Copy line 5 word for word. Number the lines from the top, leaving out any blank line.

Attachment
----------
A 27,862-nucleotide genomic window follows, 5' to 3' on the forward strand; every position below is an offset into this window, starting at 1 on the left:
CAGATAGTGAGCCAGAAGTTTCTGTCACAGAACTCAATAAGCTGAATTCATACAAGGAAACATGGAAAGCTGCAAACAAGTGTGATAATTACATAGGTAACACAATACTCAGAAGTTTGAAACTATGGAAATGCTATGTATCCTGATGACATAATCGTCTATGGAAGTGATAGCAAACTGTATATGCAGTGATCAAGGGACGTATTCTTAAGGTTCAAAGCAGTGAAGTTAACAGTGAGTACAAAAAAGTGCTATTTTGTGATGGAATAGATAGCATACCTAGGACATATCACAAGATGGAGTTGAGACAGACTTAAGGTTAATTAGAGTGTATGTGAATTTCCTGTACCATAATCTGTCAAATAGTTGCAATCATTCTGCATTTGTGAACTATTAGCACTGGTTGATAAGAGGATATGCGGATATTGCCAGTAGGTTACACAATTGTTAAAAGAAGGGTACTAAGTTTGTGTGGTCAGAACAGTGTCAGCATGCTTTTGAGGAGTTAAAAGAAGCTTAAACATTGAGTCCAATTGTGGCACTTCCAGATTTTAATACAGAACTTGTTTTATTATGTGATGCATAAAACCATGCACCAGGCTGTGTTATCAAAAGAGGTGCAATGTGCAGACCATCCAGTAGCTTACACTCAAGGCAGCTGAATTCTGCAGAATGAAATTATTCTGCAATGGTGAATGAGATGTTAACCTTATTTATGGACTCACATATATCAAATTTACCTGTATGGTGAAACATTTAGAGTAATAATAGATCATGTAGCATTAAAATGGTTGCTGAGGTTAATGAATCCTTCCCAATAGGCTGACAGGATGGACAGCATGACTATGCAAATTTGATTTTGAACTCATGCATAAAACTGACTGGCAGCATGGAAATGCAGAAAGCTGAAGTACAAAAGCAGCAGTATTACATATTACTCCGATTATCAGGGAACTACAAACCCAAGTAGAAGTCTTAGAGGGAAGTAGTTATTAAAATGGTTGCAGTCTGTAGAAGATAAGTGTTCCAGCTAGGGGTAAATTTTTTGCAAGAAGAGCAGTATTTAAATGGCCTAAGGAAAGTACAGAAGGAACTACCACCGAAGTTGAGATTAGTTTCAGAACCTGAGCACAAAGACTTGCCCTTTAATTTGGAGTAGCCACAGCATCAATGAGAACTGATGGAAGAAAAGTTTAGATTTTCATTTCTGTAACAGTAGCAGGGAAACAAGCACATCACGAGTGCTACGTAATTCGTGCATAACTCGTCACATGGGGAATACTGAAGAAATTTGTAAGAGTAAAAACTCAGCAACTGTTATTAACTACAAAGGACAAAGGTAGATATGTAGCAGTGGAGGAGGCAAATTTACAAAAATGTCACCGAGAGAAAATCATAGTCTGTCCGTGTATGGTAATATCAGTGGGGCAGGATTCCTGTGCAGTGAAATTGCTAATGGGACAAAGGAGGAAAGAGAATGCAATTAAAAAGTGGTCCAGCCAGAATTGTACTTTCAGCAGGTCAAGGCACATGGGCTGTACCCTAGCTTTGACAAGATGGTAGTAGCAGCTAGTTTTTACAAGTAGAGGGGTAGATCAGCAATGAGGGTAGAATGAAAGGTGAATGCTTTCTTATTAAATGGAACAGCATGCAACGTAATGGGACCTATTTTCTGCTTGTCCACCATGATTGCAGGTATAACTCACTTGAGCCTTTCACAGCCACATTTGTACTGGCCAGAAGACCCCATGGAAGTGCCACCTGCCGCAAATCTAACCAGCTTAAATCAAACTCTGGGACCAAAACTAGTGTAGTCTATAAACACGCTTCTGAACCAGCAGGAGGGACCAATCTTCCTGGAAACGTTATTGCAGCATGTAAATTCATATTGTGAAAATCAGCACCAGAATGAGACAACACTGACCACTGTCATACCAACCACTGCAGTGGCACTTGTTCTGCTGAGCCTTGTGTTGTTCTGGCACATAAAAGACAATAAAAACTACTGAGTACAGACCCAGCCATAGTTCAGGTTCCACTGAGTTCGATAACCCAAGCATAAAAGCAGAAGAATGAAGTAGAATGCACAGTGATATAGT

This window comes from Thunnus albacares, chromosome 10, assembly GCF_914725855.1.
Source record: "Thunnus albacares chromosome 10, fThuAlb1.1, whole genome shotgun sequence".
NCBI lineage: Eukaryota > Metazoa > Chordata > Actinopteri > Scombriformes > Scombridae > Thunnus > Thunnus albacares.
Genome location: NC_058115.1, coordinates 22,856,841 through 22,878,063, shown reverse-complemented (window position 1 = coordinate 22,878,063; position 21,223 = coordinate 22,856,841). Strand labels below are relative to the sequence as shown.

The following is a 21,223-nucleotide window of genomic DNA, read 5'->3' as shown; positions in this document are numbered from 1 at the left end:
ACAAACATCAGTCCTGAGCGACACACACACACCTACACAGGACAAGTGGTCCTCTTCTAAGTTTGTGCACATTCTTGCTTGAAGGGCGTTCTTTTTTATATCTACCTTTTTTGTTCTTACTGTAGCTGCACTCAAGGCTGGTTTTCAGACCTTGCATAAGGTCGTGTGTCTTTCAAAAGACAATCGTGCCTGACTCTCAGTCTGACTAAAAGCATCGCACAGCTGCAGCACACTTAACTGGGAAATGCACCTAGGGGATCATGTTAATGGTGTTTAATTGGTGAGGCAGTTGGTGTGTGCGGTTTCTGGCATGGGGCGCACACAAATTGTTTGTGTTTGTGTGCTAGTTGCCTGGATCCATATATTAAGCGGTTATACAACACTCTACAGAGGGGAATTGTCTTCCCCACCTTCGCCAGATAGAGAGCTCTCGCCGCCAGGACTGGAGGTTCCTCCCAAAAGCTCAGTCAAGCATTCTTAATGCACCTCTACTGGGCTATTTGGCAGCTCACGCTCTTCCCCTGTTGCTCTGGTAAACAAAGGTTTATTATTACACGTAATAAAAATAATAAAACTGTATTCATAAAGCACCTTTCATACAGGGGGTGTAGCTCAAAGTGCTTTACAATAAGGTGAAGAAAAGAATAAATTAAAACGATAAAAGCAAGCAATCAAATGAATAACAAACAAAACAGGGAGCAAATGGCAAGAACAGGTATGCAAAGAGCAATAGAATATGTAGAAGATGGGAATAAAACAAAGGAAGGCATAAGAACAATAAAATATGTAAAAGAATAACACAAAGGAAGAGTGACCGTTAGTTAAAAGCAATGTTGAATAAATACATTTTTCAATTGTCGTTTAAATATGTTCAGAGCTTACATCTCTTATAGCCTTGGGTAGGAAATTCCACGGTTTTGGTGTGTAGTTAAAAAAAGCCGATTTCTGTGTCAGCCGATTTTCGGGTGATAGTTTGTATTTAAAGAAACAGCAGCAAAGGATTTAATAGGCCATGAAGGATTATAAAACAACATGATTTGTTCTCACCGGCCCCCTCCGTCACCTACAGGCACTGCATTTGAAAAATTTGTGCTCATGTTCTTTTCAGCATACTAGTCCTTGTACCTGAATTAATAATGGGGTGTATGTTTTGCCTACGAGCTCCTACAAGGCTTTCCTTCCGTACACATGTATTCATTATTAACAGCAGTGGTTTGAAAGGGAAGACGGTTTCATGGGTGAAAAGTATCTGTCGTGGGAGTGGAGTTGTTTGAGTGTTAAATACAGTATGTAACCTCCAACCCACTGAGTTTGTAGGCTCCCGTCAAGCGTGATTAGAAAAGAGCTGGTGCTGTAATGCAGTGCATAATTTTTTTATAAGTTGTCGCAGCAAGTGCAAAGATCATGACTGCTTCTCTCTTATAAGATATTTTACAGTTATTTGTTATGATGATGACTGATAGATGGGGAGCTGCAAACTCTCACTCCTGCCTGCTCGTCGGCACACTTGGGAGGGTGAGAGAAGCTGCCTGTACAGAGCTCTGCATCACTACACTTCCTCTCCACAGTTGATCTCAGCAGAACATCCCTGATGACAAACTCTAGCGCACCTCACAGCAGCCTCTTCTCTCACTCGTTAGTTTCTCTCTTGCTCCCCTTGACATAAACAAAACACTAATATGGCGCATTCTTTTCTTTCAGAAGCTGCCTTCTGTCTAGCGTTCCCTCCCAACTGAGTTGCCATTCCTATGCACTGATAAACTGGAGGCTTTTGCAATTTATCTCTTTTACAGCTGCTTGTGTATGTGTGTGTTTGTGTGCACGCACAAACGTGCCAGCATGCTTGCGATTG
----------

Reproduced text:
NCBI lineage: Eukaryota > Metazoa > Chordata > Actinopteri > Scombriformes > Scombridae > Thunnus > Thunnus albacares.